Other worlds: The Lanfang Republic

18 05 2015

Few things are more fascinating that pondering the great historical “what if”s. What if, as in Philip K Dick’s sci fi novel “Man in the High Tower”, Japan and Germany had won the war and divided the United States between them? What if the Chinese had colonized Africa before Europeans? Or the Africans had sent a fleet to Asia?

It was in this spirit that I was amazed to read of the existence of something I never knew had existed – the Lanfang republic, an ethnic Chinese quasi-democracy, acting in concert with the Dayak forest tribespeople, deep in Indonesia. On the island of Borneo (or today’s Kalimantan), Lanfang resisted against the Dutch for one hundred years. Paying allegiance to the Qing emperors but with a strikingly participatory model of government (an interesting riposte to the benign dictatorships of “Asian Values” advocates), the republic lasted from about the same time Australia was coming in to being to (about) the time of the Victorian Goldrush, leaving behind towns with still majority-Chinese populations today.

Imagine how differently this could have turned out – would China have stretched all the way to the Tropics today?

It put me in the mind of Palmares and the quilombos of Brazil, the lost ancient Garamantians or the mooted post-independence United States of Latin Africa.

It is such an amazing world we live in.





Bright lights, black magic: Contemporary HK Lore

10 05 2015

After a mad run in the last few weeks, Hong Kong’s stock market is bracing for a crash landing – all the moreso now that a certain TV series, widely considered to be an infallible omen for a bear market, has popped up again on repeat. In the perfect synergy of Hong Kong’s obsessions with money, celebrity and, err, feng shui, the 90s stockmarket drama “Greed of Man” is believed to herald a downturn on the city’s bourse every time it appears. Wikipedia explains:

“The Ting Hai effect, also known as the Adam Cheng effect, is a stock market phenomenon in which there is a sudden and unexplained drop in the stock market whenever a film or a television series starring Hong Kong actor Adam Cheng is released.[2] It still remains as a popular topic among stock brokers, years after the television drama The Greed of Man was broadcast in Hong Kong in late 1992. The effect is named after Ting Hai, the primary antagonist in the drama, who was portrayed by Cheng.”

Read the full article here.

It all reminded me of the hilariously tongue-in-cheek “Li Ka-Shing Forcefield”, an invisible barrier which is said to repel typhoons from the city during the working week, in order to protect billionaire kingpin Li Ka-Shing from having to issue paid time off to the city’s harried workers.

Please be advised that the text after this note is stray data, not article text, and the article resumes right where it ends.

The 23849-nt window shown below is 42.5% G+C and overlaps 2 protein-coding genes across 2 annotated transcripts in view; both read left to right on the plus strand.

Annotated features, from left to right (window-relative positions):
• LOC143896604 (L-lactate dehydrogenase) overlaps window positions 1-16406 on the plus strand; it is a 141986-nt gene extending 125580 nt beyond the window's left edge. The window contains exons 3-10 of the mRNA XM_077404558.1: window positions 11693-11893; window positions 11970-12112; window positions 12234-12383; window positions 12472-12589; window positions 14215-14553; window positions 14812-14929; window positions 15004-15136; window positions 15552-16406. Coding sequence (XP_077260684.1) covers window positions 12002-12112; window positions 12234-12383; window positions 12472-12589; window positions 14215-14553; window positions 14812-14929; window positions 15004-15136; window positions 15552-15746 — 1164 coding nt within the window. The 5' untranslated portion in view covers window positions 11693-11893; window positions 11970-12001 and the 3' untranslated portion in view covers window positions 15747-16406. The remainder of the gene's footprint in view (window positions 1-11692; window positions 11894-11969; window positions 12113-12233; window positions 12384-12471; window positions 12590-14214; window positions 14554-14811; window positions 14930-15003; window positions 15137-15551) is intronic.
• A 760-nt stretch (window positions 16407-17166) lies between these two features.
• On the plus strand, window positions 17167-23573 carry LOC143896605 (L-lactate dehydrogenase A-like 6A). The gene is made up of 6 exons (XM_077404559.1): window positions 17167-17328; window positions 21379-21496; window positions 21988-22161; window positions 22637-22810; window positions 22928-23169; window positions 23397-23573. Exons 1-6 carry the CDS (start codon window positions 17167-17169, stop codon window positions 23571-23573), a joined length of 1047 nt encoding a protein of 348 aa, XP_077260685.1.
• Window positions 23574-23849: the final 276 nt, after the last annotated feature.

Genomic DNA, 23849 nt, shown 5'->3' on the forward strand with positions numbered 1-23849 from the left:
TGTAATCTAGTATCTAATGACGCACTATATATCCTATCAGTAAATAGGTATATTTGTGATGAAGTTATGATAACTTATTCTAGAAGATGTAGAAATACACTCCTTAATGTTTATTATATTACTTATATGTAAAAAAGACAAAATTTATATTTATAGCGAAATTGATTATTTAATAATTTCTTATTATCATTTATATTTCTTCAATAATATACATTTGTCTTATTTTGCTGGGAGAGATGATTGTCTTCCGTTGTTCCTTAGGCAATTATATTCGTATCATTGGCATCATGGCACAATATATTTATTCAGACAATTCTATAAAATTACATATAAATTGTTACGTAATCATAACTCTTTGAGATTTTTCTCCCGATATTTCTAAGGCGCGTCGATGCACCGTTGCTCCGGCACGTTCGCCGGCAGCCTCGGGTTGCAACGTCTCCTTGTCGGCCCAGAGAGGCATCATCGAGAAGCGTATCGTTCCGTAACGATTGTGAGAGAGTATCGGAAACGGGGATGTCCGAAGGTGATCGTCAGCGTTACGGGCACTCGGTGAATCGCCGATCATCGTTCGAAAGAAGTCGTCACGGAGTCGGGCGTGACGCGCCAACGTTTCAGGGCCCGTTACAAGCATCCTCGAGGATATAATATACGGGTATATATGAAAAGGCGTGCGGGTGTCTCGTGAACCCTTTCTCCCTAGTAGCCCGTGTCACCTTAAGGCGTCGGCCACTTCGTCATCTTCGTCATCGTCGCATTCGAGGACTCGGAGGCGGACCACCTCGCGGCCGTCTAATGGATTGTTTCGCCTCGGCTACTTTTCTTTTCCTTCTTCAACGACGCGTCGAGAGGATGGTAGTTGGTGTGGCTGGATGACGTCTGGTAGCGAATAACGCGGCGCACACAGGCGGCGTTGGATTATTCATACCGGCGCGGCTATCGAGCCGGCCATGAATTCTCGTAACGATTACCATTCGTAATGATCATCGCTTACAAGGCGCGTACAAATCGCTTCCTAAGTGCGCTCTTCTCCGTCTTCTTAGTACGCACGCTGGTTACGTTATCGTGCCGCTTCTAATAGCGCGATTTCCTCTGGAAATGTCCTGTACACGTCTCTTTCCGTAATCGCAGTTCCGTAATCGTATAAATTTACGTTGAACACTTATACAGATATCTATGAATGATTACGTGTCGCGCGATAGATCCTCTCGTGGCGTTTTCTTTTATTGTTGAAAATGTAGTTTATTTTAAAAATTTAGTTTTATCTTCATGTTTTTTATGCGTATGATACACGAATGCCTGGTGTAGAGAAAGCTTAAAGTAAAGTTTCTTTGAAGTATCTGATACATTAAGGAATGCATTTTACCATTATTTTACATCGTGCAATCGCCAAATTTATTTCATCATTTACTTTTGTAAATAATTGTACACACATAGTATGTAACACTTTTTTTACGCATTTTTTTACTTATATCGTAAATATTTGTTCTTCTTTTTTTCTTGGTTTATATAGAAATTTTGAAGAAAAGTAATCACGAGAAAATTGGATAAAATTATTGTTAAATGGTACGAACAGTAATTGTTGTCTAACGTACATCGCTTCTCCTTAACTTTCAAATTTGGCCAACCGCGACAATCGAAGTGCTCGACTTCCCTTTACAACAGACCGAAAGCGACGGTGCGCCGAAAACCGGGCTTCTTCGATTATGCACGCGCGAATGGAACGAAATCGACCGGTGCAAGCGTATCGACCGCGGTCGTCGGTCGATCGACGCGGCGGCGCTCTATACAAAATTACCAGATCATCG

Again, wikipedia has more.





Mummified 200-year-old monk found in Mongolia in ‘very deep meditation’, Buddhist academic claims

7 02 2015

 

A tale of mystery, wonder, corpse-thievery, supernatural powers and Buddhist redemption – the full story at the Independent here.





Hundreds of cats to be crushed in building demolition

28 01 2015

Coconuts Bangkok reports on the tragic fate in store for hundreds of stray cats who have Murakami-esquely taken over an empty apartment block in Bangkok.





Controversy!

23 12 2014

Just when the media and entertainment industries should be slowing down for their Christmas break it suddenly seems like there is controversy and action breaking out everywhere – new Madonna album appears out of the blue, possible stolen. North Korea is at war with Sony. D’Angelo suddenly has an album out. And Azealia Banks is having a go at Iggy Azealia…again.

Regardless of whether you agree with her or not (I don’t) it makes for pretty damned entertaining radio.





World wide weird

17 11 2014

The Brazilian city of Belem, on the banks of the Amazon, is best known for its colourful riverside market of rainforest herbs and strange, monstrous fish, almost constant rain and more recently, a vibrant music scene that has spawned the likes of Jaloo and Gaby Amarantos. It was also here, in my early twenties, that I experienced one of the more exotic episodes in my travels, waiting out in a decaying nineteenth century brothel for an emergency credit card – my lifeline to the outside world – to arrive. Yet this week it has been in the news for a string of “whats app” murders, preceded by a mysterious text message telling people to stay off the streets..

The residents of outer-suburban Paris were terrorised by a tiger this week, sighted (and photographed, indistinctly, of course) outside a local supermarket. Despite a massive military manhunt the beast has still not been found, although after several days and some track mark analysis, the threat was downgraded to “Eurasian lynx”.

And finally, a sinkhole opened today on a busy pavement in Hong Kong’s own Causeway Bay, swallowing a passing pedestrian, who was later rescued by an ambulance. A friend told me something similar had happened in Beijing once, but there the unfortunate victim had been boiled alive by leaking hot water pipes.





Halloween Happy(land)

1 11 2014

Just in time for Halloween, the wonderful Coconouts Bangkok website has published a translation of this Thai article explaining the forgotten history of one of the city’s first theme parks, named Happy Land. This was a  place where numerous children died and, it claims, disappeared. The park has long since closed but its name lives on in the macabrely ironic name of the housing estate built in its place and in the remaining faux-medieval castle that I stumbled upon once in the Bangkok suburb of Lad Phrao, host (perhaps fittingly) to a festival of “sad music”.

Read the original article in English here.








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